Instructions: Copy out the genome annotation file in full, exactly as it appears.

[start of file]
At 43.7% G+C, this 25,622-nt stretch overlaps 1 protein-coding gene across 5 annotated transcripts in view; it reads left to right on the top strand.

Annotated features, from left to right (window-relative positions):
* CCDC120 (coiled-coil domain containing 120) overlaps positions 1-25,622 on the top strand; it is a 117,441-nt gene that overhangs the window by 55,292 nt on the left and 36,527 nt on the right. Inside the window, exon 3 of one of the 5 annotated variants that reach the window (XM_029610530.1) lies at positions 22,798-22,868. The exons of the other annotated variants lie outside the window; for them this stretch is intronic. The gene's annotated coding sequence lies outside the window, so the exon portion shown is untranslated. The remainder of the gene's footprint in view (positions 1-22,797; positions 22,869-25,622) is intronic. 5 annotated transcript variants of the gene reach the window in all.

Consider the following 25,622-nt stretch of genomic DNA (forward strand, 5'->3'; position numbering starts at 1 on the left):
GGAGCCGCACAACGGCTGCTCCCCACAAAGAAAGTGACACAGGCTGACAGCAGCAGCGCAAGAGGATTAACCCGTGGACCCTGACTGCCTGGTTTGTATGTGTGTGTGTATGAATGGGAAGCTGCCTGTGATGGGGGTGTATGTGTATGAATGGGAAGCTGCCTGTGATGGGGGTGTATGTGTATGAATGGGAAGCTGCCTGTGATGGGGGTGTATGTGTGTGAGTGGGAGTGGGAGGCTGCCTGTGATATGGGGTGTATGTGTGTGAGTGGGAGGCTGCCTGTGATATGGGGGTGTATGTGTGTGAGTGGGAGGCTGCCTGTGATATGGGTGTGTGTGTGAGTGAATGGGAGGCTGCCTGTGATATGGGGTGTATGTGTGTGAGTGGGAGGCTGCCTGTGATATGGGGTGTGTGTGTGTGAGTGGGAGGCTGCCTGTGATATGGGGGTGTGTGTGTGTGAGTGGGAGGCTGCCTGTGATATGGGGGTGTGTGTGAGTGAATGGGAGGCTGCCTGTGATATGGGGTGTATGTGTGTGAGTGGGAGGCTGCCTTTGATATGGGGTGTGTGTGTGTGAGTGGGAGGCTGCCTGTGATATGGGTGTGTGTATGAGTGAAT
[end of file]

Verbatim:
At 43.7% G+C, this 25,622-nt stretch overlaps 1 protein-coding gene across 5 annotated transcripts in view; it reads left to right on the top strand.

Annotated features, from left to right (window-relative positions):
* CCDC120 (coiled-coil domain containing 120) overlaps positions 1-25,622 on the top strand; it is a 117,441-nt gene that overhangs the window by 55,292 nt on the left and 36,527 nt on the right. Inside the window, exon 3 of one of the 5 annotated variants that reach the window (XM_029610530.1) lies at positions 22,798-22,868. The exons of the other annotated variants lie outside the window; for them this stretch is intronic. The gene's annotated coding sequence lies outside the window, so the exon portion shown is untranslated. The remainder of the gene's footprint in view (positions 1-22,797; positions 22,869-25,622) is intronic. 5 annotated transcript variants of the gene reach the window in all.

Consider the following 25,622-nt stretch of genomic DNA (forward strand, 5'->3'; position numbering starts at 1 on the left):
GGAGCCGCACAACGGCTGCTCCCCACAAAGAAAGTGACACAGGCTGACAGCAGCAGCGCAAGAGGATTAACCCGTGGACCCTGACTGCCTGGTTTGTATGTGTGTGTGTATGAATGGGAAGCTGCCTGTGATGGGGGTGTATGTGTATGAATGGGAAGCTGCCTGTGATGGGGGTGTATGTGTATGAATGGGAAGCTGCCTGTGATGGGGGTGTATGTGTGTGAGTGGGAGTGGGAGGCTGCCTGTGATATGGGGTGTATGTGTGTGAGTGGGAGGCTGCCTGTGATATGGGGGTGTATGTGTGTGAGTGGGAGGCTGCCTGTGATATGGGTGTGTGTGTGAGTGAATGGGAGGCTGCCTGTGATATGGGGTGTATGTGTGTGAGTGGGAGGCTGCCTGTGATATGGGGTGTGTGTGTGTGAGTGGGAGGCTGCCTGTGATATGGGGGTGTGTGTGTGTGAGTGGGAGGCTGCCTGTGATATGGGGGTGTGTGTGAGTGAATGGGAGGCTGCCTGTGATATGGGGTGTATGTGTGTGAGTGGGAGGCTGCCTTTGATATGGGGTGTGTGTGTGTGAGTGGGAGGCTGCCTGTGATATGGGTGTGTGTATGAGTGAAT